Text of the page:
We’re hours away from the Boston Red Sox’ home opener, and at Fenway Park on Tuesday, the team premiered some new additions to the old ballpark that will be awaiting fans this season.
The most significant change is to the safety netting that protects fans from foul balls and flying bats. Last season, the netting extended to the dugouts, but now it continues nearly to the foul lines.
The netting, which is 12 feet high and is now painted “field green” to minimize the effect on sightlines, is part of an initiative that saw all 30 Major League clubs extend their safety netting.
The safety change is considered long overdue, but it will come with some negatives, including obstructed views, as well as an end to the tradition of kids hollering over the back of the dugout, hoping for balls and autographs. The net blocks that area now.
During a preview event for media, Red Sox president and CEO Sam Kennedy said that while views will be affected, only five ticket holders took the team up on its offer to relocate or refund affected seats.
The other big change is that there is a new contender for “best seat in the house” — the Jim Beam Dugout.
Located next to the photographers’ pit that borders the Red Sox dugout, the new area is below grade, mimicking the view of players on the bench. The area accommodates 25 people, with stools pulled up to a counter that is right on top of the new protective screen. At eye level, a ground ball dribbler will appear as though it’s coming straight for your beer.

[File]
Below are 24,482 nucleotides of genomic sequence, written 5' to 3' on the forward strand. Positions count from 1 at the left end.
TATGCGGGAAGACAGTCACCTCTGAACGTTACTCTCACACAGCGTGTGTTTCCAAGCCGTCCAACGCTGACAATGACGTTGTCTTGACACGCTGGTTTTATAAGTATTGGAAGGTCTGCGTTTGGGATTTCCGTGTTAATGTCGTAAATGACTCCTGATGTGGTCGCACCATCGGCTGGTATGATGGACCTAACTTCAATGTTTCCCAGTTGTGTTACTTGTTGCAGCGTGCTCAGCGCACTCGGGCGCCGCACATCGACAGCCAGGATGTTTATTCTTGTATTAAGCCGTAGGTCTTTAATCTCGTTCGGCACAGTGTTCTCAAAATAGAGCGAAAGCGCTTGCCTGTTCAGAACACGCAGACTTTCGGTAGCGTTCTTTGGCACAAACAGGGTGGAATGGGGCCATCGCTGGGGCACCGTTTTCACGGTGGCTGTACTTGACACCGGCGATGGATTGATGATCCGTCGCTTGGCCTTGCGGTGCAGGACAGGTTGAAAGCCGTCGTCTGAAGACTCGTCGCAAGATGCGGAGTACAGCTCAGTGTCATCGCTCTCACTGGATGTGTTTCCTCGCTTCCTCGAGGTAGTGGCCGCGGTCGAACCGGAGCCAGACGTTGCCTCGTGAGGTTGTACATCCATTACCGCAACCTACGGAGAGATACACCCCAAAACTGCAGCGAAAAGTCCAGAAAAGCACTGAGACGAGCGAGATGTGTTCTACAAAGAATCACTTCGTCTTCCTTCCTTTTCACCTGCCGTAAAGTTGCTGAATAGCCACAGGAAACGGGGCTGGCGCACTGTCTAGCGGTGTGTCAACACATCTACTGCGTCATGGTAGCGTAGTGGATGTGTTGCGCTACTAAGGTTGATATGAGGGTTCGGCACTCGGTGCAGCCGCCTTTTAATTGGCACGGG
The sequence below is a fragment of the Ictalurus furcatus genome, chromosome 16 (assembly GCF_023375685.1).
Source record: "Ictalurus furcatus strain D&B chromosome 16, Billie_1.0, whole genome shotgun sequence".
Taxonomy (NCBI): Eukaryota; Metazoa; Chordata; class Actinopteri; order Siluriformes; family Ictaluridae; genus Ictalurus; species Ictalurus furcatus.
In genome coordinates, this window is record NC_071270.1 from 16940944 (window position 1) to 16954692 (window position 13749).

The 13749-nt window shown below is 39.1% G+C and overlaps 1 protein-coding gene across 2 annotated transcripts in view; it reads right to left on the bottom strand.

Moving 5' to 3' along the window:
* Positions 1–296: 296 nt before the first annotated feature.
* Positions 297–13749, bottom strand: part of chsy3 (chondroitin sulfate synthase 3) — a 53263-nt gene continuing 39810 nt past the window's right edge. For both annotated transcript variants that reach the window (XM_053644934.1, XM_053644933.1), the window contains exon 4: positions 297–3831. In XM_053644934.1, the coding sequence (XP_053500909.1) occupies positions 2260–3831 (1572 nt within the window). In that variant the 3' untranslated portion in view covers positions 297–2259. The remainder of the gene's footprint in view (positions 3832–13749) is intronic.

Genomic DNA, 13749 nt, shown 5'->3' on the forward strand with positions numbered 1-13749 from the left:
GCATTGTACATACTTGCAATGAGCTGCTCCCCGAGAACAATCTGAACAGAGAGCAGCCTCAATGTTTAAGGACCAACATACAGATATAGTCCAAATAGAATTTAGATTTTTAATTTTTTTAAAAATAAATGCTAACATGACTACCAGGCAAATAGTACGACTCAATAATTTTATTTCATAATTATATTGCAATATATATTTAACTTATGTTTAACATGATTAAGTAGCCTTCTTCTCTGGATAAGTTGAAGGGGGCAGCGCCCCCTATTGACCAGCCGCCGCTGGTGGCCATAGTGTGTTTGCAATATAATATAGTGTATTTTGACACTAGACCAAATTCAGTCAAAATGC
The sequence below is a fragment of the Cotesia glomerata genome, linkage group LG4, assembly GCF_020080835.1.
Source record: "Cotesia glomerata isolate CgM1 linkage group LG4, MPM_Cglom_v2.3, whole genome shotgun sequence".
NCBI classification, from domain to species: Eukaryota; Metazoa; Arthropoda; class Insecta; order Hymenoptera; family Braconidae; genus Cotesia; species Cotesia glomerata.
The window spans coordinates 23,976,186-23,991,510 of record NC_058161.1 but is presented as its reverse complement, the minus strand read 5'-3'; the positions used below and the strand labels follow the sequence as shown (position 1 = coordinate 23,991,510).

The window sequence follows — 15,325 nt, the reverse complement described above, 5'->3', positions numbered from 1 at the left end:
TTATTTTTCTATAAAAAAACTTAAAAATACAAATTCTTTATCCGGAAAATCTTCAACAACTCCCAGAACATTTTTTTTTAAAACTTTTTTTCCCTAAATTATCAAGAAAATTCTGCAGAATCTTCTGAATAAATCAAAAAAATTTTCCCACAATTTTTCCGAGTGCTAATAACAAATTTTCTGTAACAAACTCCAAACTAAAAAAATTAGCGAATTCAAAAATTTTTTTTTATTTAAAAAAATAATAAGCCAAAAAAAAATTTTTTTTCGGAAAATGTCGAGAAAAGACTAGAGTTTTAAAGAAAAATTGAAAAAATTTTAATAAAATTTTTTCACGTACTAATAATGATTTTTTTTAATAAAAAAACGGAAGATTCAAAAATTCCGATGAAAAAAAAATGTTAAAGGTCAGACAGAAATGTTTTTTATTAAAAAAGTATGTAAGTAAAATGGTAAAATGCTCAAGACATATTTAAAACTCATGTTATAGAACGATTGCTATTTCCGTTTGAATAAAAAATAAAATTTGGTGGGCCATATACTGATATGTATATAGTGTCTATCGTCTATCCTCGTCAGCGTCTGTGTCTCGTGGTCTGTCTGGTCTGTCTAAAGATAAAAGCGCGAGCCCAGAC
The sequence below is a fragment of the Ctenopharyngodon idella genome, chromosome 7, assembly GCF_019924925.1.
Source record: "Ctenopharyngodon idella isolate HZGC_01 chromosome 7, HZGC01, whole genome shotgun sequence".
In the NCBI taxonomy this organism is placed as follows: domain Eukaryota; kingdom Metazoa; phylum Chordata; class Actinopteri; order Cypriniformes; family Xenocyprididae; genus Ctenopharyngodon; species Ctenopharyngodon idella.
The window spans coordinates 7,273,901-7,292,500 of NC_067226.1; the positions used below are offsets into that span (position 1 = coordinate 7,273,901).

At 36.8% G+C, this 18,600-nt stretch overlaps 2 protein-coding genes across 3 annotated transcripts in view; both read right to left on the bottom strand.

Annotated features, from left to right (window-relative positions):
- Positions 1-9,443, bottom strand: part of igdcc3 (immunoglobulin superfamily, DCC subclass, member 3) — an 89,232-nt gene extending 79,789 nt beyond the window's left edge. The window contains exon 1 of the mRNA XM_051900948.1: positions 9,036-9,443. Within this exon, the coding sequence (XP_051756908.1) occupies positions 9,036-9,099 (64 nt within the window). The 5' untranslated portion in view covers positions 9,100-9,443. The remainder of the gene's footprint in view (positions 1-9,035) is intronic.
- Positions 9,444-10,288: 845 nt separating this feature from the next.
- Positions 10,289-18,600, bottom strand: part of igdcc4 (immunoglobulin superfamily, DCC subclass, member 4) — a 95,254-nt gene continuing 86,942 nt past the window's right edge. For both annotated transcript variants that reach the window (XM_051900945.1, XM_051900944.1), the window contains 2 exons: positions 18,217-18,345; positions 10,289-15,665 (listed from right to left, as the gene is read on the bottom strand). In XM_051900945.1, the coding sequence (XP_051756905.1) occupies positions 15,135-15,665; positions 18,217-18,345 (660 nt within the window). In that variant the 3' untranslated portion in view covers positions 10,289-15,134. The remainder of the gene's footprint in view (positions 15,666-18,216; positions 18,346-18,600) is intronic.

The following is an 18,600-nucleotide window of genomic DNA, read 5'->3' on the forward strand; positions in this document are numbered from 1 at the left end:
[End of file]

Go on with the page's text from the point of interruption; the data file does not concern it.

The Jim Beam Dugout also features cutesy dugout items like bats and helmets and a Gatorade cooler, and the premium tickets come with a pregame meal at the National Car Rental Royal Rooters Club and a tour of the stadium.
Some other changes are built around a new partnership with Samuel Adams, which include the rebranding of the right field roof deck into the “Sam Deck” — including a new 74-foot neon sign — as well as a newish venue called “Sammy’s on 3rd,” a craft beer concession that replaces and expands upon the 3rd Base Saloon from seasons past.
Boston Police Commissioner William Evans was on hand for the tour and praised the extended safety netting. “There’s been a lot of incidents where fans have been hit by bats and balls, as well as some incidents with fans harassing the players,” Evans said. “I think this is great for the players and the fans.”
Ron Abell, the executive chef for Aramark, the park’s concessionaire, unveiled some of the new food offerings for this season, which includes lots and lots of lobster — lobster rolls, lobster poutine, lobster nachos, lobster mac and cheese — as well as pulled chicken tacos, tater tots, and cookie dough ice cream (during the colder weeks of April, the ice cream stands will sell soup and hot beverages).
Jonathan Gilula, the team’s executive vice president and COO, said that each year the club tries to strike a balance, maintaining the old-school charm that makes Fenway so beloved while keeping each season feeling fresh and new.
“We have signs all around the office that say ‘Do No Harm,’ ” Gilula said.
With all the changes, though, the important things feel the same. The grass is still greener than green. The wall is still tall. And come Thursday, it will be time to play ball.